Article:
Wednesday, April 22, 2009

Anthracothorax Mangos in Western Panama

What's going on with Mango hummingbirds in western Panama?

Current taxonomy recognizes three species of Mango hummingbird in Central America. Most experts agree with the following schematic for the distribution of these species.

The Green-breasted Mango (Anthracothorax prevostii) is found from southern Mexico to northern Costa Rica, and also Bocas del Toro Panama. Black-throated Mango (A. nigricollis) is found throughout much of the tropical lowlands in South America but can also be found in eastern Panama westward until the Canal Zone. A third species Veraguan Mango (A. veraguensis) has been described from the Pacific lowlands of western Panama and adjacent Costa Rica.

It is important to note that this is a short-hand simplification of a known taxonomic problem. What is actually going on is much more complicated, and largely unknown. Such problems are quite common in most taxonomic groups, but much less so in birds, because of the historical efforts of bird specimen collectors to document bird variation throughout their range. Ornithologists have solved the vast majority of these problems. But lack of specimens and/or research effort has left a few. Sometimes, new tools such as DNA sequencing and/or comparisons of bird vocalizations have provided  important clues. A good, recent example from North America are the two Empidonax species that until the 1989 AOU checklist were considered "Western Flycatcher".

In the case of the Mangos, University of New Mexico PhD student Michael Lelevier and I are looking at the plumage and DNA of the Mangos from western Panama at the same time to try to understand species limits in this area. We have found a correlation with Veraguan vs. Green-breasted type plumages and very shallow, subtle DNA variation in the VERY, VERY limited number of samples that we have available.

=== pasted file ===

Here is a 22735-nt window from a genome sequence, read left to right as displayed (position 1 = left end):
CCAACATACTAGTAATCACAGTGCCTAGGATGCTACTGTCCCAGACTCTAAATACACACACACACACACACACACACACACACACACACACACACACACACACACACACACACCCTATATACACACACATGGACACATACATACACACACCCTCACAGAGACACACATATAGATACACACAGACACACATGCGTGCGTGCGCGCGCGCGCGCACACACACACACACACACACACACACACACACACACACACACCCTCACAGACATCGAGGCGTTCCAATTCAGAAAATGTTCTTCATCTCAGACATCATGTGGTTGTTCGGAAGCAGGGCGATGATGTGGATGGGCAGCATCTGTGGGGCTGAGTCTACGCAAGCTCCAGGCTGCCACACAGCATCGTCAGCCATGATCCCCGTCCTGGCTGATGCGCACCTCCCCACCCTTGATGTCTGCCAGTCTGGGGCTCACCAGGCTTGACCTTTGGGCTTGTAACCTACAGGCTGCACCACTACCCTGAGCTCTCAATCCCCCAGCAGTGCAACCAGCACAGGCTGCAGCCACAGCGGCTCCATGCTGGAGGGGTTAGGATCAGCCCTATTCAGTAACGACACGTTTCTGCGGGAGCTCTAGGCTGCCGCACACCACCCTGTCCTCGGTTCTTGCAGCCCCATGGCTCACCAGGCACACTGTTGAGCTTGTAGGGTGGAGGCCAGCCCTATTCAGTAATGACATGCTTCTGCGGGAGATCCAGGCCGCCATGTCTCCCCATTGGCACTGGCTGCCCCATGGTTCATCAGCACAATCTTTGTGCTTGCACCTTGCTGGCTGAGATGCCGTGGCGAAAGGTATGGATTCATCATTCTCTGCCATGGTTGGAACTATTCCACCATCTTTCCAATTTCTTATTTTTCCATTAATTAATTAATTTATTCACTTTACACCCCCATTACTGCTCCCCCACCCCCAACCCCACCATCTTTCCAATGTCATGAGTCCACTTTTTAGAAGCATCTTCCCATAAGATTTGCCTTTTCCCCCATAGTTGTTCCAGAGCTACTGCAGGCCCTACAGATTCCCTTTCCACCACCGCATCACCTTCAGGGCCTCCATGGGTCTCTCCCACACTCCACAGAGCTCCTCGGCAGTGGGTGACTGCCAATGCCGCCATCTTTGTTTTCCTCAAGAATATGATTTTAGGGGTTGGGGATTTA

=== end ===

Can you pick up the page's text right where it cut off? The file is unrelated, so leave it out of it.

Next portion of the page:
In the above picture, we compare a known male Green-breasted Mango (from Mexico) to three males from Chiriqui. We can see that two of the three Chiriqui birds have a deep indigo patch on the throat that extends to the upper breast. Such a patch is shared with the Green-breasted Mango. In contrast, the third individual does not show such a blue/black patch (note that the darkness in the extreme upper throat is an effect of shadowing, and under better light is glittering green; the colors in these hummingbirds are from structural pigments so the angle of the observation affects the color observed). This third individual has plumage characteristic of Veraguan Mangos. It should be noted that all three of these Chiriqui birds were collected on the same day at the exact same site over a period of two hours in a windbreak near Remedios; thus any differences are not due to geography.

When we classify all existing specimens of Mangos from western Panama that have a museum skin voucher specimen and an associated tissue allowing DNA-based studies (a total of 17 individual birds collected during the last 30 years), we find the smallest possible variation between the two plumage groups (All Chiriqui birds were collected by Michael and me, and classified to plumage by Michael; birds from Bocas were collected in the late 1980
s by Smithsonian scientists from